Phil (Pretzel) Coates
Phil Coates was a hot young surfer who ripped in all conditions. Intensely athletic and flexible (hence the nickname) he was a standout surfer in the late 70s and early 80s. He won the Victorian Title around 1982 and was four times PSC Open Champion. The photo above by Robert Hunt featured in Tracks in Aril 1979. The tribute below appeared in the PSC Newsletter in 2001:
In retrospect I don’t think any of us really expected him to hang around forever. He kinda came from nowhere and then disappeared but he made an impression while he was here.
His real name was Phil Coates and he surfed well. Some say he got the nickname from his rubbery body-bends and the way he could contort board and body into weird kinds of synchs, or his body shape, all arms and legs, but powerfully built. Howey should he could have been a handy footballer and he did play well in the club games. He was a good paddler too. And like most really good surfers, he seemed to surf fast, able to pick up speed at will and make it easily through sections we were all struggling with. He seemed able to put the board into positions we hadn’t thought of yet; you see that sometimes when someone comes along to your break and changes the way you see it can be surfed.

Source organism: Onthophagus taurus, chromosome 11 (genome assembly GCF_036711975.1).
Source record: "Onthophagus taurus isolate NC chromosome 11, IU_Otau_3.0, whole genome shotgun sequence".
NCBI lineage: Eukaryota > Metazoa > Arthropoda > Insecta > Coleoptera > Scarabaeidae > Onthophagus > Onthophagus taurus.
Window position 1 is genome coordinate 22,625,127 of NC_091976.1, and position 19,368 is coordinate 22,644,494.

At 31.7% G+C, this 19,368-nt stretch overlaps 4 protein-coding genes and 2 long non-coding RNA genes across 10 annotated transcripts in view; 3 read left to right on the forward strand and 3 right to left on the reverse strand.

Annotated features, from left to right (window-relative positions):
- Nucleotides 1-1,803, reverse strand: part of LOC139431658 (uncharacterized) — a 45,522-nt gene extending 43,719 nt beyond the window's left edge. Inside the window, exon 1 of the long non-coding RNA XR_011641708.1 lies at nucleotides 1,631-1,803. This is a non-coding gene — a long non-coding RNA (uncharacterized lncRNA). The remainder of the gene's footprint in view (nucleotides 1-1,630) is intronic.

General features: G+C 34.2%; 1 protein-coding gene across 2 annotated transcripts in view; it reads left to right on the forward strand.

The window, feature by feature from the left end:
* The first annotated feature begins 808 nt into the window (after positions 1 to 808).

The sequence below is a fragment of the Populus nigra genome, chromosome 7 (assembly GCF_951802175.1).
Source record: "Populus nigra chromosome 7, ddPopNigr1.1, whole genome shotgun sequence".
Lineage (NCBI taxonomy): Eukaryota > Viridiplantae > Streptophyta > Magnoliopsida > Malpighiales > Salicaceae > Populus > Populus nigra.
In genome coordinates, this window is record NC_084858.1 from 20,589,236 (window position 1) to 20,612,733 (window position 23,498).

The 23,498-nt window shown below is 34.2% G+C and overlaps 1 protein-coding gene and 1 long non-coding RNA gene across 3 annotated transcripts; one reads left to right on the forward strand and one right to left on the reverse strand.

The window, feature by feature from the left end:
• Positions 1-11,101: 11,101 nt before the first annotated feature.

He had a fluent kind of grace too, a way of linking turns together so that you didn’t so much notice one manoeuvre but the way he put the whole wave together. One turn blended into another with a kind of hunched over fluency, arms wide at times in a style that you might even call awkward if there wasn’t a knock-kneed guy up in Newcastle around that time called Mark Richards who was re-defining everyone’s ideas of what ‘style’ was.
Pretzel did well in contests too, not opting for the one-off gouge but putting long rides together consistently and rarely falling off. There were other young guys who came into the Club around the same time who impressed with their free surfing, but Pretzel was the one who could do it in contests too, winning consistently from early on and nabbing some Club Championships along the way.
It wouldn’t be an exaggeration to say he was a champion guy too; who seemed to get on with everybody, confident enough about his own ability that he didn’t have to promote himself or get aggro in the water. A lot of guys who knew him better than me would have stories to tell about his friendship out of the water.
I just remember the surfing really, one of the standouts in a long history of hot surfers. I hear he’s living in Sydney, working the stock-market or something, which wouldn’t surprise me. He always seemed kinda organized and aware of what he wanted to do. I hope he’s got a favourite little spot in Sydney somewhere and he’s still getting in the water. Maybe someone’s heard how he’s going; it would be good to find out.
by Warrick Wynne.
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